But Sonia Gandhi, for some strange reason, suggested to Azad that he should consult the veteran N D Tiwari and take him on board. Tiwari’s contribution to the election campaigning had been next to nothing, and he was not even remotely considered for the chief ministership by anybody in the state. Azad met him and briefed him on the developments, informing him that Rawat would be assuming charge. Tiwari said nothing. Hours later, however, Sonia Gandhi spoke to Azad and told him that Tiwari had called her up and insisted on becoming the chief minister, and she had accepted his demand! In his book, while Azad refrains from questioning Sonia Gandhi’s capitulation, it should be obvious that he must have been displeased by her weak-kneed approach.

There is a third example. This is not from the book per se but from one of the recent interviews Azad gave after the book’s release. He spoke of a meeting that ten leaders of the so-called G-23 had with Sonia Gandhi, in the presence of Rahul Gandhi and Priyanka Vadra, and a few other Congress leaders. On her directions, Azad later presented a set of to-do’s in writing— short-term, medium-term, and long-term. But nothing came of them.

Was it her decision to ignore those suggestions or did Rahul Gandhi give the veto? Given that Azad says that Sonia Gandhi listened to party seniors and often implemented the ideas they offered, why then did she ignore those suggestions? It may have been under Rahul’s influence, but once again it does not speak highly of Sonia Gandhi’s leadership.

That Azad has avoided being directly negative about Sonia Gandhi, even when there was cause for it, is clear. But in his own subtle way, he has tried at times in the book to draw the line in showering unadulterated praise on her. One may recall that after the Congress and its allies scored a win in the 2009 Lok Sabha elections, there had been a scramble to give credit for the party’s return to power to Sonia Gandhi’s ‘able leadership.’ Azad writes in his book that the full credit for that victory goes to Manmohan Singh—for his effective governance in the first term and the firmness he displayed in going ahead with the civil nuclear deal with the US despite criticism from not rival parties but also from within the party and its allies.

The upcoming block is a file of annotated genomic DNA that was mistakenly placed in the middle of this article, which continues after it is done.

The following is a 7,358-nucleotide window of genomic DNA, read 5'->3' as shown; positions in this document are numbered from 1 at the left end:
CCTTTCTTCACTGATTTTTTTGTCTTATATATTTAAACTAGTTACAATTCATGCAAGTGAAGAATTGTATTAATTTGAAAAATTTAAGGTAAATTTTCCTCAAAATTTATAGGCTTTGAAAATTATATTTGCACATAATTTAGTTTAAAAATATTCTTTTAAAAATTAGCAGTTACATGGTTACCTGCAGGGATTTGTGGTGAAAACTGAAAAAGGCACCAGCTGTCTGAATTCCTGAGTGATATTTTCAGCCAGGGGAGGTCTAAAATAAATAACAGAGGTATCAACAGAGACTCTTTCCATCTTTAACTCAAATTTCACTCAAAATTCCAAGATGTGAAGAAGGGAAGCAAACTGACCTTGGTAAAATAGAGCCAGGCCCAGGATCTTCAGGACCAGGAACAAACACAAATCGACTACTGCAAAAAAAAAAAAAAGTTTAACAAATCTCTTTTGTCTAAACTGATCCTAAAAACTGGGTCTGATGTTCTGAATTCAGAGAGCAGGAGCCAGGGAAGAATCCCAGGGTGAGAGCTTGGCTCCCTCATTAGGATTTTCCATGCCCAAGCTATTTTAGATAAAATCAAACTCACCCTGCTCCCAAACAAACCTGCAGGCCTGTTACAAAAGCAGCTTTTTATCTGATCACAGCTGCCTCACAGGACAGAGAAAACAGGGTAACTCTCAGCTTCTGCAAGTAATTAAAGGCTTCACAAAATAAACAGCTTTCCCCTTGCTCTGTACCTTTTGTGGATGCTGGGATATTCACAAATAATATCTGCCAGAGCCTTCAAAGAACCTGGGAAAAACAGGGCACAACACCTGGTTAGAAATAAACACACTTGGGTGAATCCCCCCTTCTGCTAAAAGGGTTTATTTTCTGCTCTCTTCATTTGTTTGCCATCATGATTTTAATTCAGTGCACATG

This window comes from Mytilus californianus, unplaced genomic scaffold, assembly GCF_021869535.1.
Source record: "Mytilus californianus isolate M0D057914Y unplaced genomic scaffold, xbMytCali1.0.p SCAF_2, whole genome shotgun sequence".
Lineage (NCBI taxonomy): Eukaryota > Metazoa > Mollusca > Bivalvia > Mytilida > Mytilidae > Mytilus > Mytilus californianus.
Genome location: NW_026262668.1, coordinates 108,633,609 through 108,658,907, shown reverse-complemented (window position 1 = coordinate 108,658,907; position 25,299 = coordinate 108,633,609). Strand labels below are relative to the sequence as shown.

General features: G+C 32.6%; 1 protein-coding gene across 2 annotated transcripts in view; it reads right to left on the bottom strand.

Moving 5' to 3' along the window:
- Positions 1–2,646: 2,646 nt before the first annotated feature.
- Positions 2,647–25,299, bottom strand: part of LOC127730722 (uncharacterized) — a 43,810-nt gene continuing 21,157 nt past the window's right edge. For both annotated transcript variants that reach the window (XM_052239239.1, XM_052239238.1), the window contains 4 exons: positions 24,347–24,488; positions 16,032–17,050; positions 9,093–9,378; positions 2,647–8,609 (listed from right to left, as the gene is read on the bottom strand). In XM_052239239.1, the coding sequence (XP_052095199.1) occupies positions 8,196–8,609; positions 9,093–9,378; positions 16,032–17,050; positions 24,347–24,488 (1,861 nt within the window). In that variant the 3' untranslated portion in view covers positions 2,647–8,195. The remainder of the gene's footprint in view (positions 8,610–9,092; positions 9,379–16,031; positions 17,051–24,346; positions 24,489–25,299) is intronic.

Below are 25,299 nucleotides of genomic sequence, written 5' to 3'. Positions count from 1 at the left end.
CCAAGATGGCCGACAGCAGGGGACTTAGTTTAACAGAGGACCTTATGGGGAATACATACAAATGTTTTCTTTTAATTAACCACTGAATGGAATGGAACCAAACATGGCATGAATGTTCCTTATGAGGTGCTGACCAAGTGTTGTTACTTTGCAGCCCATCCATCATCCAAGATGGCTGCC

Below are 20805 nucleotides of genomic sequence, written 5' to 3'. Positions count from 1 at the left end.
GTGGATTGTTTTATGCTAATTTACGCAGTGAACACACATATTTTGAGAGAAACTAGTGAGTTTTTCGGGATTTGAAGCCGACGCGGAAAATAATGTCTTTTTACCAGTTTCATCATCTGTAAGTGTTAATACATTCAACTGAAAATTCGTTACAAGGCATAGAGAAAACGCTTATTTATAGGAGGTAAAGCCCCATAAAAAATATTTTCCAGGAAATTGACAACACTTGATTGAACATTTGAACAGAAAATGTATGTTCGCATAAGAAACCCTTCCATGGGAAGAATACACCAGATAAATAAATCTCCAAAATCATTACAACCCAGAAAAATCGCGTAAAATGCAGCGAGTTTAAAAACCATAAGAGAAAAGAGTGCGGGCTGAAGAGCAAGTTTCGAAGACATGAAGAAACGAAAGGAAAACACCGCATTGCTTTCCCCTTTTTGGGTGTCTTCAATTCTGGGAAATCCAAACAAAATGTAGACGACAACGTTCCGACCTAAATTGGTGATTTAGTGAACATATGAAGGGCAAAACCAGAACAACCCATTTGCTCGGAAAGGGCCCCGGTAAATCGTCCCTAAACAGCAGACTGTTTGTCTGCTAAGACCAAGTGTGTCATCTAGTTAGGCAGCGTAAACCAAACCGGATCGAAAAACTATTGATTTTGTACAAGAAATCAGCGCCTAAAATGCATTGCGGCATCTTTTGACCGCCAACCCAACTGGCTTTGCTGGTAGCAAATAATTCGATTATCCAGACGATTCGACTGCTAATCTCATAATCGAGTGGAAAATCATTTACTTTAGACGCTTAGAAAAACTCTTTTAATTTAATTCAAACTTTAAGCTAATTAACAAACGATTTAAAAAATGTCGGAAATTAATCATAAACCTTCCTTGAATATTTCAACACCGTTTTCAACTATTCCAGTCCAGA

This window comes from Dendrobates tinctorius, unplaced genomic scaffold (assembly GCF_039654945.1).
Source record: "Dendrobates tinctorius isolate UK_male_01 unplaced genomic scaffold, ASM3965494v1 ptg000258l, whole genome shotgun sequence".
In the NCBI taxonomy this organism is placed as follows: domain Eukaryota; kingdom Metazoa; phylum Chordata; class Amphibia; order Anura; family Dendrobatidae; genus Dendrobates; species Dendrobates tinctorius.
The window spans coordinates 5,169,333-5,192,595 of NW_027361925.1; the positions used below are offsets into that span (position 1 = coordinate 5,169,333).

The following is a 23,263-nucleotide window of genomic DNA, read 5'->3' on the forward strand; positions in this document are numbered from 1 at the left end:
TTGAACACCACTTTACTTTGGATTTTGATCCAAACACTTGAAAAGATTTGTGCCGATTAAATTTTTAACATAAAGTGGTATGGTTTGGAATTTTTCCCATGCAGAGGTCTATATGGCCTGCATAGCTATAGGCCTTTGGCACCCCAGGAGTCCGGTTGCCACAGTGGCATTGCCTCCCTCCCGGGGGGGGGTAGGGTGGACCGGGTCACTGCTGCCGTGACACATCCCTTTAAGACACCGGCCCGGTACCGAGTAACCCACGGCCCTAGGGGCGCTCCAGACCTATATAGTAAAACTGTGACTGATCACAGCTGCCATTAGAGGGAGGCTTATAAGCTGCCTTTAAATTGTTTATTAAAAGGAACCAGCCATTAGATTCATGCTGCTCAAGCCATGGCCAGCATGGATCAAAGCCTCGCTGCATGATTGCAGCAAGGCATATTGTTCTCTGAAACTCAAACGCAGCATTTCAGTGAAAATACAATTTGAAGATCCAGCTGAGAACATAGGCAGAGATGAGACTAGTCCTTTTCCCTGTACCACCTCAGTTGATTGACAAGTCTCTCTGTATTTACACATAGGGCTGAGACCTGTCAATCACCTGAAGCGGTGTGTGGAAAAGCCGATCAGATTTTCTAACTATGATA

In the 2009 election context, Azad also observes in the book that for the Congress party’s excellent showing in Andhra Pradesh, the party would not have got the numbers to stake claim to form the government at the Centre. Sonia Gandhi’s contribution to the party’s stupendous performance in Andhra Pradesh was marginal, if any at all—if one reads between the lines in what Azad writes.

Azad’s reluctance to unequivocally target Sonia Gandhi’s leadership is understandable; he was close to her husband, Rajiv Gandhi, a person for whom he has total admiration and respect. While on this subject, incidentally, Azad has also avoided saying anything negative about Maneka Gandhi, despite her fallout with Indira Gandhi—a leader for whom he has nothing but praise and adoration all through the book. Here again, Azad kept in mind his close association with Maneka’s husband, Sanjay Gandhi, who was both his friend and his leader.

While the book is full of arresting anecdotes and revelations, one gets the feeling that, had Azad’s gentlemanliness not come in the way, there would have been many more of the explosive stuff.

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2. The views expressed here are those of the author and do not necessarily represent or reflect the views of PGurus.

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Rajesh Singh is a Delhi-based senior political commentator and public affairs analyst
Rajesh Singh


  1. Any self respecting person will NOT stay with the Congress when RG got nominated as president of the party. The fact that Azad stayed that long speaks a lot about him, and those who are still sticking with Congress tells even more about them!